I ran across an interesting pair of tech articles over the last couple of days. Although neither of them is directly about e-books, it seems as though, between them, they might have some interesting things to say about them.
The first article is a piece by Daniel Cooper on Engadget looking at the recent emergence of 4K video technology. Cooper begins:
The cardinal rule of technology is simple: It must never, ever, under any circumstances, be boring. The engine that motivates consumers to spend hundreds, if not thousands of dollars on a device that’s not essential to furthering our lives is all down to the excitement it gives us.
He then explains that the 4K video product demonstrations at IFA 2015, Europe’s equivalent of the Las Vegas Consumer Electronics Show, were just that: boring. They were unable to offer a compelling reason that consumers should want to spend their hard-earned money upgrading. Not only is there not enough content to justify the purchases, most consumers would have a hard time with the idea that they need to re-buy their media collections again after only just upgrading from DVD to Blu-ray—and not so many consumers even went that far because regular DVD was and still is “good enough” for most of them.
And if high-definition video has problems, high-definition audio has it even worse. In a market made up of consumers who happily adopted MP3 even though it demonstrably sounded worse than CDs because it was more convenient, trying to sell an audio format that sounds better but is less convenient than MP3 is a non-starter.
Between these issues, Cooper doesn’t think that new 4K smartphone from Sony has much of a chance. Its 806 ppi screen is sharpness overkill, because the human eye can’t discern any difference beyond 300 ppi. That smartphone, the new video technology, high-definition audio—all this new technology is effectively boring.
Then we have an article on the blog of Buffer, the social-media-sharing app that I use to schedule reshares of interesting articles. It’s actually about a year and a half old, but it only came to my attention recently. This one has a similarly pithy summary: “People don’t buy products, they buy better versions of themselves.” (Oddly enough, it’s also written by someone named Cooper, “Belle Beth Cooper,” though I don’t know if she’s related to Daniel.)
The selling point for products, this Cooper explains, isn’t what the product can do, it’s what a person can do with the product. As the saying goes about drill bits, people don’t buy them because they want a quarter-inch bit. They buy them because they want to make quarter-inch holes.
People didn’t buy iPods because the devices could store and play music. They wanted to be able to listen to music. People don’t use Evernote because it can clip documents. They use it because they want a good way to be able to remember things they see. And if we apply this to Daniel Cooper’s Engadget article, we see that people aren’t buying into this new gee-whiz technology of 4K video or HD audio because these products don’t make them sufficiently better people than they are now. After all, they’re already people who can watch movies or listen to music. Watching movies or listening to music that look or sound incrementally better is not a compelling selling point.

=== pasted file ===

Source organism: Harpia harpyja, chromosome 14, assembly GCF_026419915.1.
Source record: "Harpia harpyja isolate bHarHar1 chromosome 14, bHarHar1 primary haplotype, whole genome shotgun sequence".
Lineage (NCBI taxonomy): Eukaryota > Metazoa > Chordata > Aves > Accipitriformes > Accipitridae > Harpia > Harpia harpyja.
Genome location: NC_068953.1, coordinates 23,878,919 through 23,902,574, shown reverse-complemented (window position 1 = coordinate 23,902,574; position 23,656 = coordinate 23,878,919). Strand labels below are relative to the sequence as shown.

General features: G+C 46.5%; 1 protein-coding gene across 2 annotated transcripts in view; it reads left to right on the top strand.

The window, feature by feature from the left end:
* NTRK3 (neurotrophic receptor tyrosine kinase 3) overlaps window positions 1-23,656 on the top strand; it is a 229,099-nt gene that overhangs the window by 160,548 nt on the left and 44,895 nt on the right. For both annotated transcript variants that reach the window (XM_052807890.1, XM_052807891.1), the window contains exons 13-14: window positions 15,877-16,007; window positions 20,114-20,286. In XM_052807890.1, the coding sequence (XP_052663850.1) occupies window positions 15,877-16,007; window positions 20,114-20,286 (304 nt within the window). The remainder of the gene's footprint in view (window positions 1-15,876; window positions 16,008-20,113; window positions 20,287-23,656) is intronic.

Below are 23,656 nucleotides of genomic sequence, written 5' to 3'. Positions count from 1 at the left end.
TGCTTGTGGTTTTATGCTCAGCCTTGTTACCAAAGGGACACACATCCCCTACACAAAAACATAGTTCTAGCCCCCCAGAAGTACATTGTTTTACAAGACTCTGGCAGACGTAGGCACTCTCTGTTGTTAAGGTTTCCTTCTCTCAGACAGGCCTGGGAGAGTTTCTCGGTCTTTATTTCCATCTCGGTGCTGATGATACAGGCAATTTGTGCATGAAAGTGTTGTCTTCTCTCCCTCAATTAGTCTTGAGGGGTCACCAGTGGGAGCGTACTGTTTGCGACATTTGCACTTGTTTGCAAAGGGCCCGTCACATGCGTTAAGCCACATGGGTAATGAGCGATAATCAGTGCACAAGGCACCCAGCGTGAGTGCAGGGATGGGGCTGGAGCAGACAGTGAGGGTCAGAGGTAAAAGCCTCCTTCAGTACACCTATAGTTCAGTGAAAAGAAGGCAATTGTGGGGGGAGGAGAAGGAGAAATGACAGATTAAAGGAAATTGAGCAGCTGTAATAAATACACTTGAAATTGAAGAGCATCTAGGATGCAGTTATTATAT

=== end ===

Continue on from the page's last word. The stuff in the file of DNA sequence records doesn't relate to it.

And that brings us to e-books. Those of us who were adopters during the early years of commercial e-books, from the days of the Palm Pilot forward, know that while we enjoyed them, they simply didn’t offer a compelling-enough experience to get most consumers hooked. If they wanted to read a book, it was simpler just to take it down from the shelf or get it from a bookstore or library. But then Amazon came out with the Kindle, and so offered to make people into “versions of themselves” who could start reading a particular book within a minute or so, no matter where they were. And that’s all it took to make Amazon king of the e-book-retailing hill.
Amazon has been coasting on the strength of that ever since. In some ways, as bad as video and music might have it, e-books have it even worse. What can you really offer people who are already Kindle users? Better screens and backlights? Many people don’t even use Kindles but read from tablets instead. Other people still happily use Kindles that are a couple or several years old, because they’re good enough.
But it’s still Amazon’s advantage, because once someone starts using a Kindle, nobody can offer a sufficiently compelling reason to get them to switch to something else. An e-book is an e-book, and if a competitor can’t even do e-books as well as Amazon (as we’ve seen Barnes & Noble, Kobo, and Apple can’t seem to work out how to do), why change it up? It’s boring. Nobody has figured out how to make a “high-definition e-book” yet, so attempting to get someone to change platforms wouldn’t even have as much appeal as shifting to 4K TV or HD audio, because at least that would have some improvement.
Companies have been trying to figure out some way to innovate a sufficiently interesting alternative to get people to switch over, having to do with things like new methods of discoverability or social sharing, but none has yet been more than a curiosity. When someone does come up with something that might be compelling, like Oyster’s monthly-fee subscription service, Amazon copies it and they’re right back where they started.
If there is something that will de-throne Amazon, nobody’s found it yet. It will be interesting to see if they ever can.